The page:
The Standard’s news roundup gives you a quick hit of interesting, sometimes irreverent, and breaking news stories from all over the state.
A bill that won initial approval in the Texas House Wednesday would ban telemarketers from falsifying their phone numbers. The bill’s author is state Rep. Ben Leman. The Republican from Brenham explained the measure ahead of yesterday’s vote.
“House Bill 1992 aims to prevent telemarketers from using predatory and annoying tactics by prohibiting them from replicating numbers and misrepresenting the origin of the call. Mr. Speaker, I move passage,” Leman said.
A final vote on the bill is set for Thursday. If passed, the bill will head to the Texas Senate. There are less than three weeks left in the legislative session.
A new report takes a look at the economic status of women in North Texas. As Syeda Hasan with KERA News reports, it finds that the gender wage gap is worse for women in the suburbs than for those who live in Dallas County:
In Dallas County, the gender wage gap is only 5 cents. Women earn about 95 cents for every dollar men do. But there’s a reason for that: there are a lot of lower-paying jobs in the county. Roslyn Dawson Thompson is president and CEO of the Texas Women’s Foundation, which released a report on the state’s gender wage gap.
“Both men and women are, in Dallas County, generally less well-payed than they are in our outlying counties. … It’s not really a good news story when you factor below the surface,” [Dawson Thompson says.]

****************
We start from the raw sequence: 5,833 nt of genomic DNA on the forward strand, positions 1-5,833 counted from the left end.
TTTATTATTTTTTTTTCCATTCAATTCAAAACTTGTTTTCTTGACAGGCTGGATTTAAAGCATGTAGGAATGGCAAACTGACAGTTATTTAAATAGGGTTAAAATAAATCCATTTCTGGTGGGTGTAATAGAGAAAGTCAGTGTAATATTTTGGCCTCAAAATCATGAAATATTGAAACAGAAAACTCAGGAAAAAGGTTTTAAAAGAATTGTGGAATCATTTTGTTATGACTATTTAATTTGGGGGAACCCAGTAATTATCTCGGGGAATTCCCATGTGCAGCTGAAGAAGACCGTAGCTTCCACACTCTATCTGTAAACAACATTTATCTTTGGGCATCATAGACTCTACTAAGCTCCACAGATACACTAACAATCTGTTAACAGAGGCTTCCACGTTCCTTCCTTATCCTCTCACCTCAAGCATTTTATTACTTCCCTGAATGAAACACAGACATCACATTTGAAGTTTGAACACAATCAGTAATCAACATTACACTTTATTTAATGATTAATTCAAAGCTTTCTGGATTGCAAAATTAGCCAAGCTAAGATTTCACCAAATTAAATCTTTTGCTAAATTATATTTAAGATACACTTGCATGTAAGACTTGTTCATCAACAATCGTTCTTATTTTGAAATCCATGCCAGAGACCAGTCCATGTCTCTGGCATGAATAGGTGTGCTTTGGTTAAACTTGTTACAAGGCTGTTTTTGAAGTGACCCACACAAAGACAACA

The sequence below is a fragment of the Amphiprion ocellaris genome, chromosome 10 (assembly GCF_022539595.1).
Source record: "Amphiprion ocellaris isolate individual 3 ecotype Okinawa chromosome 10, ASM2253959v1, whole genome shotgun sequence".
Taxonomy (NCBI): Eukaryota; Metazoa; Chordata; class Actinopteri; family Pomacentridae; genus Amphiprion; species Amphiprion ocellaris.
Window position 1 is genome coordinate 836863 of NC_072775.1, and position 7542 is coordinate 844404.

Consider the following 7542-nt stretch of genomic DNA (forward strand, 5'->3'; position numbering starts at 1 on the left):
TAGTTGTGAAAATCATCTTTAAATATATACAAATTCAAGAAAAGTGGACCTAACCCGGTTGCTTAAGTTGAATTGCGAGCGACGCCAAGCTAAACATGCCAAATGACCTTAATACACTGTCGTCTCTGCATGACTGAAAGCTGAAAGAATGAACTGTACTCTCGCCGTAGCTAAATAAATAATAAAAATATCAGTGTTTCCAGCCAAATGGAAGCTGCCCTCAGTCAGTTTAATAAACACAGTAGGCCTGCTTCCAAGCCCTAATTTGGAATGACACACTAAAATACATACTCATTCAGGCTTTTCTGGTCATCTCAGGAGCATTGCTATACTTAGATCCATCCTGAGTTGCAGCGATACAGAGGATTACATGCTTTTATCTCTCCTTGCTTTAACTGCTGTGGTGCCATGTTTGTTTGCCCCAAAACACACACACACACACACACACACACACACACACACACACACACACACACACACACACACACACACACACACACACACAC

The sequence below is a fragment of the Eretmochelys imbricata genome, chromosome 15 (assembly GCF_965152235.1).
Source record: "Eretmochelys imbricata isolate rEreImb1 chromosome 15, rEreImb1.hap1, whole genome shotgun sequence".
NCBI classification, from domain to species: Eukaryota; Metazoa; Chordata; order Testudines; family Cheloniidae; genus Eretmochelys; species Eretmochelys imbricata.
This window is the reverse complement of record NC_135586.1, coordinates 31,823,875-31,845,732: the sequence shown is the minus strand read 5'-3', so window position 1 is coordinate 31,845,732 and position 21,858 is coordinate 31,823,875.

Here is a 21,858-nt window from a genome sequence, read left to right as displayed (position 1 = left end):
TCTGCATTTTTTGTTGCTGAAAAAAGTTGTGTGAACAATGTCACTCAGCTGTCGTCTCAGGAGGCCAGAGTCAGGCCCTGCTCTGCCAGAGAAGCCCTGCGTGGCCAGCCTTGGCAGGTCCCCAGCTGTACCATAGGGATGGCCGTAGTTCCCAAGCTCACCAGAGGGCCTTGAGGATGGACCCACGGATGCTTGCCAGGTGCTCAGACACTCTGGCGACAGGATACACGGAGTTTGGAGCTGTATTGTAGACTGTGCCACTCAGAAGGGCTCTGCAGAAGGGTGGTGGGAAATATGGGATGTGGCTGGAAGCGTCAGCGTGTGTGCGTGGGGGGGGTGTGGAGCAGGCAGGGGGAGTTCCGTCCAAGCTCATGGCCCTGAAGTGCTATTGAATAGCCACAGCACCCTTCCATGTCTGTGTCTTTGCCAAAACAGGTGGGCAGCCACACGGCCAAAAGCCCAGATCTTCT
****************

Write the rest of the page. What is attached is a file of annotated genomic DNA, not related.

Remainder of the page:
The gender wage gap is wider in North Texas suburbs. In Denton County, women earn about 75 cents on the dollar compared to men. In Collin County, it’s about 71 cents. The report compares Texas women’s income to that of white men working similar jobs, since that demographic group tends to be the highest paid.
And the research reveals some racial disparities: Asian women in Collin County have a median salary of about $66,000 a year, while Hispanic women in Dallas County have a median salary of about $26,000 a year.
Statewide, for full-time workers, the median salary for women is $40,000 – that’s about 82 cents for every dollar men make.
When the Scripps National Spelling Bee kicks off later this month, the state with the most representation will be Texas. Students from the Lone Star State account for 69 of all 565 competitors. Also, last year’s champion hails from McKinney, Texas. Karthik Nemmani’s winning word was “koinonia.”
That word means “the Christian fellowship or body of believers,” according to Webster’s New World College Dictionary.
This year’s national spelling bee is scheduled to begin on May 27 in Maryland.